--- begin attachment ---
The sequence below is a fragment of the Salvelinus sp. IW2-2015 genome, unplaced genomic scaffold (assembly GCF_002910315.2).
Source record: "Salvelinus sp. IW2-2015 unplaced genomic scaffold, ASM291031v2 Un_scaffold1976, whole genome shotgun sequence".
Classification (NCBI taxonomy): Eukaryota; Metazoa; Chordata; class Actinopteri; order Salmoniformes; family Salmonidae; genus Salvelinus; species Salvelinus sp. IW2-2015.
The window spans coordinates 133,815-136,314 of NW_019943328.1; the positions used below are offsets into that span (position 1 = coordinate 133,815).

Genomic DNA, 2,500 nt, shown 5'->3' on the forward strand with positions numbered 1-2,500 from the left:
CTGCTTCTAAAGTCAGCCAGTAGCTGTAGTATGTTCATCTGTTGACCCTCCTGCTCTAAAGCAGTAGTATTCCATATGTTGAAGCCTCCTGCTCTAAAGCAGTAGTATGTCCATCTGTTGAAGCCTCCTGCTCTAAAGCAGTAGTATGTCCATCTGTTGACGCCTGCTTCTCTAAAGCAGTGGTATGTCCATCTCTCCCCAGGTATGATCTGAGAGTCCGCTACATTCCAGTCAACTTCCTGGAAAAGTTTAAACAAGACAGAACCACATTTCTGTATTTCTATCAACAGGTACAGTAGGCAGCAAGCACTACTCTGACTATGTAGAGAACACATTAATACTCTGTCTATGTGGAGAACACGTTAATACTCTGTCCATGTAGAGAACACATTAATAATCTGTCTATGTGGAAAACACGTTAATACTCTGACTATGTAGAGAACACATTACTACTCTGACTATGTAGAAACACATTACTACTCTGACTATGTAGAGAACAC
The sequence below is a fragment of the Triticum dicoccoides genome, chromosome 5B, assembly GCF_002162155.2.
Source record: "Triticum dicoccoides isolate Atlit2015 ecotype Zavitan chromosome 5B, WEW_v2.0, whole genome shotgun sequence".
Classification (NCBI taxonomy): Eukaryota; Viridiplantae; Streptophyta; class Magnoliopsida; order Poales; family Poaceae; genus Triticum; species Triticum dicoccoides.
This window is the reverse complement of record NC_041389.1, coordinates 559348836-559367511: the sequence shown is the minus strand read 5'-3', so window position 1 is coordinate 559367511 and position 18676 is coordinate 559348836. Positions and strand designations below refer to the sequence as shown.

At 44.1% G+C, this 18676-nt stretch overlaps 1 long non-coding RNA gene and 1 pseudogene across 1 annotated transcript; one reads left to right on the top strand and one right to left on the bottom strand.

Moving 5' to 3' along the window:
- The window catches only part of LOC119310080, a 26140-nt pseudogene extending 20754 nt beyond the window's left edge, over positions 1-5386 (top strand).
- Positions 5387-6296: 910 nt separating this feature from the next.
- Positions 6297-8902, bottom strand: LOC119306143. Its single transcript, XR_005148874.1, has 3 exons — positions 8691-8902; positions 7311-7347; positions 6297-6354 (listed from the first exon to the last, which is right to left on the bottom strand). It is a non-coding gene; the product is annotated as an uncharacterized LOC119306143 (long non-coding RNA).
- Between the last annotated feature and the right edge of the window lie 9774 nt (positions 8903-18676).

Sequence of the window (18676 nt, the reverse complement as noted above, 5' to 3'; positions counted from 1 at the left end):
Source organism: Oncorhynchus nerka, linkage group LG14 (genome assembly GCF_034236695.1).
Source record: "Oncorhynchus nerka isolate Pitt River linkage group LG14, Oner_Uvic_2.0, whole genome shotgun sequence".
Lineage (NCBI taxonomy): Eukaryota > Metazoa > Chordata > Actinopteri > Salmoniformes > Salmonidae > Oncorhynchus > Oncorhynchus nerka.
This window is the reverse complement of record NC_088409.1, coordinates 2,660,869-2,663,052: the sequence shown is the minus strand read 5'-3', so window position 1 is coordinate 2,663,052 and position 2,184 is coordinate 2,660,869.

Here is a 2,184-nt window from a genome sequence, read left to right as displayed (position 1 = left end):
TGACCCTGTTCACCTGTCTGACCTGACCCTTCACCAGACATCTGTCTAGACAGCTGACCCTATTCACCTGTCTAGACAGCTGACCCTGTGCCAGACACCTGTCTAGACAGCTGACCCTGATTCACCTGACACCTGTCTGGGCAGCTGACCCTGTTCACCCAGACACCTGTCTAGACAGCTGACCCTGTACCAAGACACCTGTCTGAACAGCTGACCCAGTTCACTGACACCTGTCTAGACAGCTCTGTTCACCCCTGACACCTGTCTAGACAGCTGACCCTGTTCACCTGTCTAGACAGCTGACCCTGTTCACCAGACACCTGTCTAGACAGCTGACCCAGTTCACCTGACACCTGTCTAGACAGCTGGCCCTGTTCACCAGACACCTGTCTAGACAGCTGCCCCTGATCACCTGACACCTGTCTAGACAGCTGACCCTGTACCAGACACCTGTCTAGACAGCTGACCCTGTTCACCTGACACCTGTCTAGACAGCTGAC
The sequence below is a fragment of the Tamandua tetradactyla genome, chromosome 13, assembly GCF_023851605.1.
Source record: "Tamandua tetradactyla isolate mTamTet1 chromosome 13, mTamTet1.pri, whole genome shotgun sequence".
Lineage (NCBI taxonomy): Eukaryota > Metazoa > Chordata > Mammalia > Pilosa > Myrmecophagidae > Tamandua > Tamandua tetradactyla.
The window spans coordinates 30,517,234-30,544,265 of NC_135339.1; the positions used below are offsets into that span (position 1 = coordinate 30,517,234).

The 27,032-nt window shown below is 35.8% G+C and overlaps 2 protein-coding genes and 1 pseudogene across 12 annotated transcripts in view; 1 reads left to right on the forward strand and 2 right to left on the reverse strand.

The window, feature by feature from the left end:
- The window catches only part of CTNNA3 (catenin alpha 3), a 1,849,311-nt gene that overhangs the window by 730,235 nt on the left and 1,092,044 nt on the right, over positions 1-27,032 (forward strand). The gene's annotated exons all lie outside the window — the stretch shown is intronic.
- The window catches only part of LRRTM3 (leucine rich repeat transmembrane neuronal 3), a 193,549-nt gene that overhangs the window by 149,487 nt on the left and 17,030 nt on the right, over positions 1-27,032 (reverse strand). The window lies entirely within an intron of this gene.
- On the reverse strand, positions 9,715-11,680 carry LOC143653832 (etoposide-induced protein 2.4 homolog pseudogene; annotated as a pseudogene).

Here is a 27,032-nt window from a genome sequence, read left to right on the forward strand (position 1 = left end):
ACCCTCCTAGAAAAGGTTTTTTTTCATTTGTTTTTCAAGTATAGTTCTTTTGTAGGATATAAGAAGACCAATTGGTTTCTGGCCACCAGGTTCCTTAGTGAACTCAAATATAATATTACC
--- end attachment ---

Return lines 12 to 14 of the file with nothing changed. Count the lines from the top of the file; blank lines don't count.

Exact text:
Moving 5' to 3' along the window:
- The window catches only part of LOC119310080, a 26140-nt pseudogene extending 20754 nt beyond the window's left edge, over positions 1-5386 (top strand).
- Positions 5387-6296: 910 nt separating this feature from the next.